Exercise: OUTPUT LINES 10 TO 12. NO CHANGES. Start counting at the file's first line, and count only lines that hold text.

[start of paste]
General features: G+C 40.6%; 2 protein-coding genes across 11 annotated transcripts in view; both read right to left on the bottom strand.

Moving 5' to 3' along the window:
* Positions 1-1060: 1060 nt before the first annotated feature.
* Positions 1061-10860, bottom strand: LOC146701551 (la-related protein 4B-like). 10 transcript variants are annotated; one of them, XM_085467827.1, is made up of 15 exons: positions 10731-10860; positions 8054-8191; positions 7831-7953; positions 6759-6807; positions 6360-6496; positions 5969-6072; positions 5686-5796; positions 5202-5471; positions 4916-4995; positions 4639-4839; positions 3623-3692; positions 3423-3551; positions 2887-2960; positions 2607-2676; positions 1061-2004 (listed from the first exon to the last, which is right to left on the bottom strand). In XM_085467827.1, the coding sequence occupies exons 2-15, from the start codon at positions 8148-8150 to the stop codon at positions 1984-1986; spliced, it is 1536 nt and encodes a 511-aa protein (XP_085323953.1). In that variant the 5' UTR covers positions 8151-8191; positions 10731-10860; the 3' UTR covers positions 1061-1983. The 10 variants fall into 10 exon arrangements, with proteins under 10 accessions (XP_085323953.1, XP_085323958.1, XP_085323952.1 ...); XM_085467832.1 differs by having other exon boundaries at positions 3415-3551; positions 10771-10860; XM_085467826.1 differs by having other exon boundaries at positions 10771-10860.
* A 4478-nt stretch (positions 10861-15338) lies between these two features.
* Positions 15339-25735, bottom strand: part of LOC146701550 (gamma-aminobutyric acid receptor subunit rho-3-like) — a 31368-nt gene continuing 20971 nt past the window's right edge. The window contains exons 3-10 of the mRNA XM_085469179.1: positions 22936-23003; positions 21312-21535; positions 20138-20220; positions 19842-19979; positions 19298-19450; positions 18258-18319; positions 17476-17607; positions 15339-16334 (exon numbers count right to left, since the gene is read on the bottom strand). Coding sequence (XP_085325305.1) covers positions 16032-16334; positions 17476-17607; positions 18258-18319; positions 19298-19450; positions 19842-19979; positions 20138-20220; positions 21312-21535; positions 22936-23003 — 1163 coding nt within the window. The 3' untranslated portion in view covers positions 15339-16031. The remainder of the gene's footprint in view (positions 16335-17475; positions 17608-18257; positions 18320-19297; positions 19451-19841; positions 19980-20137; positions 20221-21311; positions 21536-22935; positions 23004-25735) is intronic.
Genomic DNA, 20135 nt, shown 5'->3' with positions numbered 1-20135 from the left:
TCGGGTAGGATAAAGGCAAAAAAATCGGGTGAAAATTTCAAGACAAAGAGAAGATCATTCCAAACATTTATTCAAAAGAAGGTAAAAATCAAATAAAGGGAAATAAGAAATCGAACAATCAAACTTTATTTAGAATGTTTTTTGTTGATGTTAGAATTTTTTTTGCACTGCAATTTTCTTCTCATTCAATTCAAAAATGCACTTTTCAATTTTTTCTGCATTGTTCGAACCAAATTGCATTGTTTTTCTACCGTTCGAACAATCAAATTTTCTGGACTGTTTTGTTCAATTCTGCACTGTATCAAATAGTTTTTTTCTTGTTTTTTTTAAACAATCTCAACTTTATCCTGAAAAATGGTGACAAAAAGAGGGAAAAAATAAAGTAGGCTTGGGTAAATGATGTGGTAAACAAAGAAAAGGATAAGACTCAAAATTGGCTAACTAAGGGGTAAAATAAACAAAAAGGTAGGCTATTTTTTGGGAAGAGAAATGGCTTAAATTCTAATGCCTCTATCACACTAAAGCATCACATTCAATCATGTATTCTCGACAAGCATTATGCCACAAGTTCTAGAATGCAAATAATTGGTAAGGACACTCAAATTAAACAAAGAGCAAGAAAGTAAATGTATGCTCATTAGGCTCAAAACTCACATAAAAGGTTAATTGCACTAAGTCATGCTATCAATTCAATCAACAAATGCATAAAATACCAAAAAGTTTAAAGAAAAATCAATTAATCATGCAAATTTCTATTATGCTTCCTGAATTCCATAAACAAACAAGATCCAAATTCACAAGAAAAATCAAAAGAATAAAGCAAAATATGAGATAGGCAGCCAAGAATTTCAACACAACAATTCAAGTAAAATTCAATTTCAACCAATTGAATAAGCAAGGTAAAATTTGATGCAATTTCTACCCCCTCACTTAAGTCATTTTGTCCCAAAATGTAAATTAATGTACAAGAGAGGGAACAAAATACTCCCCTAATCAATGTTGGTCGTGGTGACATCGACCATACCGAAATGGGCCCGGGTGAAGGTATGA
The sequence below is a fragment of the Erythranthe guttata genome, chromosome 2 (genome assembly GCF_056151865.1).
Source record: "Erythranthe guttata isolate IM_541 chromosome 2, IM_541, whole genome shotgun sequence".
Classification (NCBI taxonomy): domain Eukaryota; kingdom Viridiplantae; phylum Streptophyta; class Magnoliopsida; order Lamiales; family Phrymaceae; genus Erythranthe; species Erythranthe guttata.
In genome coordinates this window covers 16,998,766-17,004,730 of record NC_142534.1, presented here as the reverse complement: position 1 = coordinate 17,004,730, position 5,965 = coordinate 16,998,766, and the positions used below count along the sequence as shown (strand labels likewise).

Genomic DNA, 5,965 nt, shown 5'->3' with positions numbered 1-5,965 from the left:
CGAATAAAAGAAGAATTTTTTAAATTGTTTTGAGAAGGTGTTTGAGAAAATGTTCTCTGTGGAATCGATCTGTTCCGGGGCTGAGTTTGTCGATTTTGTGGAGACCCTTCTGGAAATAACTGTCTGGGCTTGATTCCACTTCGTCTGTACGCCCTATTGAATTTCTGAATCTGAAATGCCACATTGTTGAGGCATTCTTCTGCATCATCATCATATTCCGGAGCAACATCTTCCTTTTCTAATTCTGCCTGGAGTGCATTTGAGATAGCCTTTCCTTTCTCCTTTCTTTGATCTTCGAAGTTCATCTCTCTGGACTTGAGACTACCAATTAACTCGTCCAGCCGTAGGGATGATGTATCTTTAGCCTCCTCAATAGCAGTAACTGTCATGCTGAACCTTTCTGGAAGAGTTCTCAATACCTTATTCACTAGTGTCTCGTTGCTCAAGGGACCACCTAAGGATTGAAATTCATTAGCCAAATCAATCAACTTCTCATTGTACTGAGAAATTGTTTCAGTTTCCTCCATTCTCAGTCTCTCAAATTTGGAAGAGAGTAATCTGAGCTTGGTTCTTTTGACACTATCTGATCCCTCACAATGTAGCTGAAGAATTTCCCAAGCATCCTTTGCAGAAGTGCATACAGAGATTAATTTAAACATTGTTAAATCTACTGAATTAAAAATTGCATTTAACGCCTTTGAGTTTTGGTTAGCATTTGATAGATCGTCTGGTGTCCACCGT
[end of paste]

Source record: "Erythranthe guttata isolate IM_541 chromosome 2, IM_541, whole genome shotgun sequence".
Classification (NCBI taxonomy): domain Eukaryota; kingdom Viridiplantae; phylum Streptophyta; class Magnoliopsida; order Lamiales; family Phrymaceae; genus Erythranthe; species Erythranthe guttata.
In genome coordinates this window covers 16,998,766-17,004,730 of record NC_142534.1, presented here as the reverse complement: position 1 = coordinate 17,004,730, position 5,965 = coordinate 16,998,766, and the positions used below count along the sequence as shown (strand labels likewise).